Archive for the ‘Parental Obligations’ Category

Duration of Child Support Obligation

Friday, April 23rd, 2010

As discussed before on this blog, child support is a payment made from a non-custodial parent to a custodial parent to cover necessary expenses in raising the child. The payment is based on the amount of time each parent spends with the child and the respective incomes of the parents, with some other factors (daycare, insurance, etc.) included. Essentially, the goal is for each parent to pay the same percentage of income for the percentage of time that the other parent has the child.

Most people assume that the obligation to pay ends when the child turns eighteen, and this is often the case. In fact, courts in Tennessee do not have the authority to order child support past that age under most situations. An agreement between the parties (such as is often entered pursuant to a divorce) requiring support after the child or children reach the age of eighteen is enforceable as a contract, however. Most often these provisions are put in place to require support so long as the child or children are enrolled in school or in situations wherein the child or children have a disability or medical problem reasonably requiring parental support past the age of eighteen.

Of course, all that was assuming that child support was paid as ordered promptly. Any child support payments that are not made are neither forgotten nor forgiven. In fact, these unmade payments – arrearages – accumulate interest and can very quickly reach amounts in excess of $10,000 or more for a monthly obligation of $200. Courts in Tennessee have no authority to modify the amount of support owed retroactively, which means that courts in Tennessee have no authority to forgive or reduce arrearage amounts. The amount of child support ordered by the court must be paid eventually.

Child support can be a confusing issue and you should not risk racking up thousands of dollars due. If you are involved in a situation involving child support payments or have been charged with civil contempt for failure to pay child support, you should consult an attorney. For more information on child support and other family law issues, click here.

Breaking Developments in Child Custody

Wednesday, March 17th, 2010

As reported in The Tennessean, a bill in front of the Tennessee legislature proposes to require custody to be split equally unless there is a showing of “clear and convincing evidence that one parent is unfit.” A clear and convincing evidence standard is a hefty one, lying somewhere between “more likely than not” and “beyond a reasonable doubt.”

The repercussions of this bill, if it passes, will be interesting to see; obviously, there are benefits to presuming that custody should be split equally, but there are also detriments to requiring such a high standard of proof. First, it should be noted that this only applies to cases wherein an agreement for custody cannot be reached by the parties (5-10% of divorces, according to article from The Tennessean linked above; this amount is presumably excluding divorces with no children involved). In cases with no foreseeable agreement and no clear and convincing evidence that one or both parents are unfit to have custody, it seems reasonable to presume that both parents should split the custody evenly. In cases where both parents played a major, if not necessarily equal, role in raising the child(ren) before the divorce, it is hardly fair to deprive one of custody. In some cases, one parent has stayed at home to raise children while the other parent has maintained a career to support the family – in those cases, it is reasonable to say that both have played a role in raising the child and that neither is an unfit parent, even if the working parent was not present with the child the majority of the time.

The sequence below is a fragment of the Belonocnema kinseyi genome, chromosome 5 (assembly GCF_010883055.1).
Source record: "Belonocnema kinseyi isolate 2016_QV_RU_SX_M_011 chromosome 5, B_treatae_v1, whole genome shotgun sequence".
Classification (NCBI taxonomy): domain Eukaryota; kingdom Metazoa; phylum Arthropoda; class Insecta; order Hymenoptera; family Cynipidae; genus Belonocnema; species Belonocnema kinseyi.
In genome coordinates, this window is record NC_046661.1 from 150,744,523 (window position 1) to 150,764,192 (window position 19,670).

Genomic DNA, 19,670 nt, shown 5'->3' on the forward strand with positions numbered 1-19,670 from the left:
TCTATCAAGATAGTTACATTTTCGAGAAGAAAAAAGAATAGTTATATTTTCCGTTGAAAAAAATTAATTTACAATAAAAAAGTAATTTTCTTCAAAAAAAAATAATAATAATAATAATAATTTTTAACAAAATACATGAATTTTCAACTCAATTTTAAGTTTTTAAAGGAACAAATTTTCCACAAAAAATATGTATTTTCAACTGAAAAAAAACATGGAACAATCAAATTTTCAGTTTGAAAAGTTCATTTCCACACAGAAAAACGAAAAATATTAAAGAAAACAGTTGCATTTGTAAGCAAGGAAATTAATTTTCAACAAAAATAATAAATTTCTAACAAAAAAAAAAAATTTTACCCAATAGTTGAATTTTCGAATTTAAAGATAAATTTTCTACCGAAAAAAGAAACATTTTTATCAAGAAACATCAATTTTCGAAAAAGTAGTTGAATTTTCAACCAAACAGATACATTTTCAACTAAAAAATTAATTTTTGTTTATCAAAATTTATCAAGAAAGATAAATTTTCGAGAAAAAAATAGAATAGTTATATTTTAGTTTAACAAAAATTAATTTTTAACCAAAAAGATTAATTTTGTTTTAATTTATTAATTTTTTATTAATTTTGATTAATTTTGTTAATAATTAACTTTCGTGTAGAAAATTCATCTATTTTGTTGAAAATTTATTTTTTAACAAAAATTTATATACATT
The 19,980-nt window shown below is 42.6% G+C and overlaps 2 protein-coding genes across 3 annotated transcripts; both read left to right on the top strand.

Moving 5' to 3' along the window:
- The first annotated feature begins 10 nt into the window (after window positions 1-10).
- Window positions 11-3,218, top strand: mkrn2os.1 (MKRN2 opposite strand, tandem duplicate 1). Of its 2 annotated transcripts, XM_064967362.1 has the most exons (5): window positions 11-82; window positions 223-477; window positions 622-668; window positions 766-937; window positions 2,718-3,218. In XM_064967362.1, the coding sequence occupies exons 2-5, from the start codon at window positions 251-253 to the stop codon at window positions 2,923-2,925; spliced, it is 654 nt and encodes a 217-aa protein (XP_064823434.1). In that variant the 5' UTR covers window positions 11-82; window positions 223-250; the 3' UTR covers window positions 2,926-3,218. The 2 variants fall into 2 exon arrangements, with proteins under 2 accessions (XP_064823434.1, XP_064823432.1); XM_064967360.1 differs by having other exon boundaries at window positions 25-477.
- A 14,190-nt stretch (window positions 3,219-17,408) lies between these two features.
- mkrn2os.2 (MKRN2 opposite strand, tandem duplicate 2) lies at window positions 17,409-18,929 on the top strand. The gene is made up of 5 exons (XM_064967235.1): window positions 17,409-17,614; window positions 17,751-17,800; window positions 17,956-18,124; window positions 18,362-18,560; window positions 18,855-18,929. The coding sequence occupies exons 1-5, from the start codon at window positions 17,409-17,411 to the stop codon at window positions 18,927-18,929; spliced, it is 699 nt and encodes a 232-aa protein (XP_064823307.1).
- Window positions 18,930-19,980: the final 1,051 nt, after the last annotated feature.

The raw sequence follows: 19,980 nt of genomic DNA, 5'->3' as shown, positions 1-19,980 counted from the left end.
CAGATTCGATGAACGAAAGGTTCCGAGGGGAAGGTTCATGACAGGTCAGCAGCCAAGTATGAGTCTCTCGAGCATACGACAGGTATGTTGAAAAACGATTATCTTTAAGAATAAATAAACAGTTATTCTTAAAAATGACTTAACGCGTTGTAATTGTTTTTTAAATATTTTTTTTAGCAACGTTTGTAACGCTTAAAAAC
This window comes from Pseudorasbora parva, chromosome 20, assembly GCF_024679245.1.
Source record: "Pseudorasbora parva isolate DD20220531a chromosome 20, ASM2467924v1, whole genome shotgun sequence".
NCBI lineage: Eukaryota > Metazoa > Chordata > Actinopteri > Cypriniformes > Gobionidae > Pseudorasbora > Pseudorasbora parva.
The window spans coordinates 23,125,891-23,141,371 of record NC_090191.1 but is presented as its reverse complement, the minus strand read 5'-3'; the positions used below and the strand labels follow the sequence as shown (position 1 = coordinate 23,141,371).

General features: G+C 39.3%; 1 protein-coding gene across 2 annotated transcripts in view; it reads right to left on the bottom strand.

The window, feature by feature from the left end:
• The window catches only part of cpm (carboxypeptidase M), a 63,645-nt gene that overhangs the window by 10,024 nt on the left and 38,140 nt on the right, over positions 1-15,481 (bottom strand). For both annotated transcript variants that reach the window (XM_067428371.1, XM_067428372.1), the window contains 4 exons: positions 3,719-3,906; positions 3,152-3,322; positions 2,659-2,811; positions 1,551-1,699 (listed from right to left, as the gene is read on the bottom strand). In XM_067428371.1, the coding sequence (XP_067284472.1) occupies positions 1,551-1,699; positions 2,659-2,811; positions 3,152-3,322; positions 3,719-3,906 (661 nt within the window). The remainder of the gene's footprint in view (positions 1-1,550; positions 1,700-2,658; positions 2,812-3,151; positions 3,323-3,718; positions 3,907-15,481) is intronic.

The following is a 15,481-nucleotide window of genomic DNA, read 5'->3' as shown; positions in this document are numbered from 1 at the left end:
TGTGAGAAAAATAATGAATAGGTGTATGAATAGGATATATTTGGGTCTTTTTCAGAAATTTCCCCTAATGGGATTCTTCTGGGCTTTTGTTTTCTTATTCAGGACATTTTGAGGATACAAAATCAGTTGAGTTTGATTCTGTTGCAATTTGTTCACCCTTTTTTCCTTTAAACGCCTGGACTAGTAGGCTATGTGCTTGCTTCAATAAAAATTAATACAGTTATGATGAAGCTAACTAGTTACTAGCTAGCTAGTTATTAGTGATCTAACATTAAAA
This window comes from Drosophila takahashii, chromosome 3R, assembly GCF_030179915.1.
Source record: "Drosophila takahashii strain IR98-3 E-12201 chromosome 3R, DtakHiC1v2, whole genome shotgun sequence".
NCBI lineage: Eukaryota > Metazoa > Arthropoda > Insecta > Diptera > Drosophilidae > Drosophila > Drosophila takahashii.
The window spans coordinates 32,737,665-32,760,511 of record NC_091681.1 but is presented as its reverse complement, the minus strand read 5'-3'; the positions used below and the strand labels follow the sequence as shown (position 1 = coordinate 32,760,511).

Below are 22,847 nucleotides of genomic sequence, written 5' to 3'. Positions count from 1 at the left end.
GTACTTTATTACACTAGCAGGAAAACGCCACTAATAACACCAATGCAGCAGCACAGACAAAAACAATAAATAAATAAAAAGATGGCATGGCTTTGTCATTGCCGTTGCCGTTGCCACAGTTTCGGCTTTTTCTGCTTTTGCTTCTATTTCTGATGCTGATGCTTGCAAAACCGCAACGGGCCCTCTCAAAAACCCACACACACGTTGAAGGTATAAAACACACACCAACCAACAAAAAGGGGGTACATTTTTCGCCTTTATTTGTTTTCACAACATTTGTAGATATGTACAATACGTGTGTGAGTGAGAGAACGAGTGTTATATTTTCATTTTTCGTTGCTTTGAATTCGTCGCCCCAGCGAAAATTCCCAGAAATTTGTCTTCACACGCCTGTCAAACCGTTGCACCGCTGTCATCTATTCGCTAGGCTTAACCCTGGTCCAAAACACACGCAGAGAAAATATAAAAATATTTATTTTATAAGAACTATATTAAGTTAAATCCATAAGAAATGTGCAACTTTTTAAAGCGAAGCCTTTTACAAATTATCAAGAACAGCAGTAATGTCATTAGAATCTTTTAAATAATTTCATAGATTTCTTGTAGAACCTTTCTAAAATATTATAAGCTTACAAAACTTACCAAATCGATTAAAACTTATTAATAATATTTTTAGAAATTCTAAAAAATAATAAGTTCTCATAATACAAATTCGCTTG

The detriments if this bill were to pass are many, however. Splitting custody equally, even between two equally perfect parents, is stressful to a child. If the parents live in separate school districts, where should the child attend school? Which parent’s house is the child going to recognize as “home?” A common solution, historically, to both of these has been to declare a primary custodian and then allow ample visitation during school holidays. If custody is to be split equally, though, having a child for two days on the weekend is not the same as five days during the work/schoolweek. If the parents live in different states, the complexities of actually fulfilling the order grow to the absurd – should the child be transported back and forth every six months and have no physical contact with the other parent for half a year?

In addition, if this bill passes it will likely be rare to see a contested divorce without accusations of unfit parenting being thrown around. Not only does this impact judicial efficiency, this also has a detrimental effect on the children involved. A cornerstone of family law has long been that the best interests of the child trump almost every other consideration, and further that each parent must make an effort not to insult the other in the child’s presence. This bill essentially offers a reward for doing just that.

Child custody is a major issue in most divorces and it is important to understand the rights and obligations of parents during and after the divorce proceedings. If you are involved in a custody dispute or divorce, you should seek legal counsel. For more information on custody and other family law issues, click here.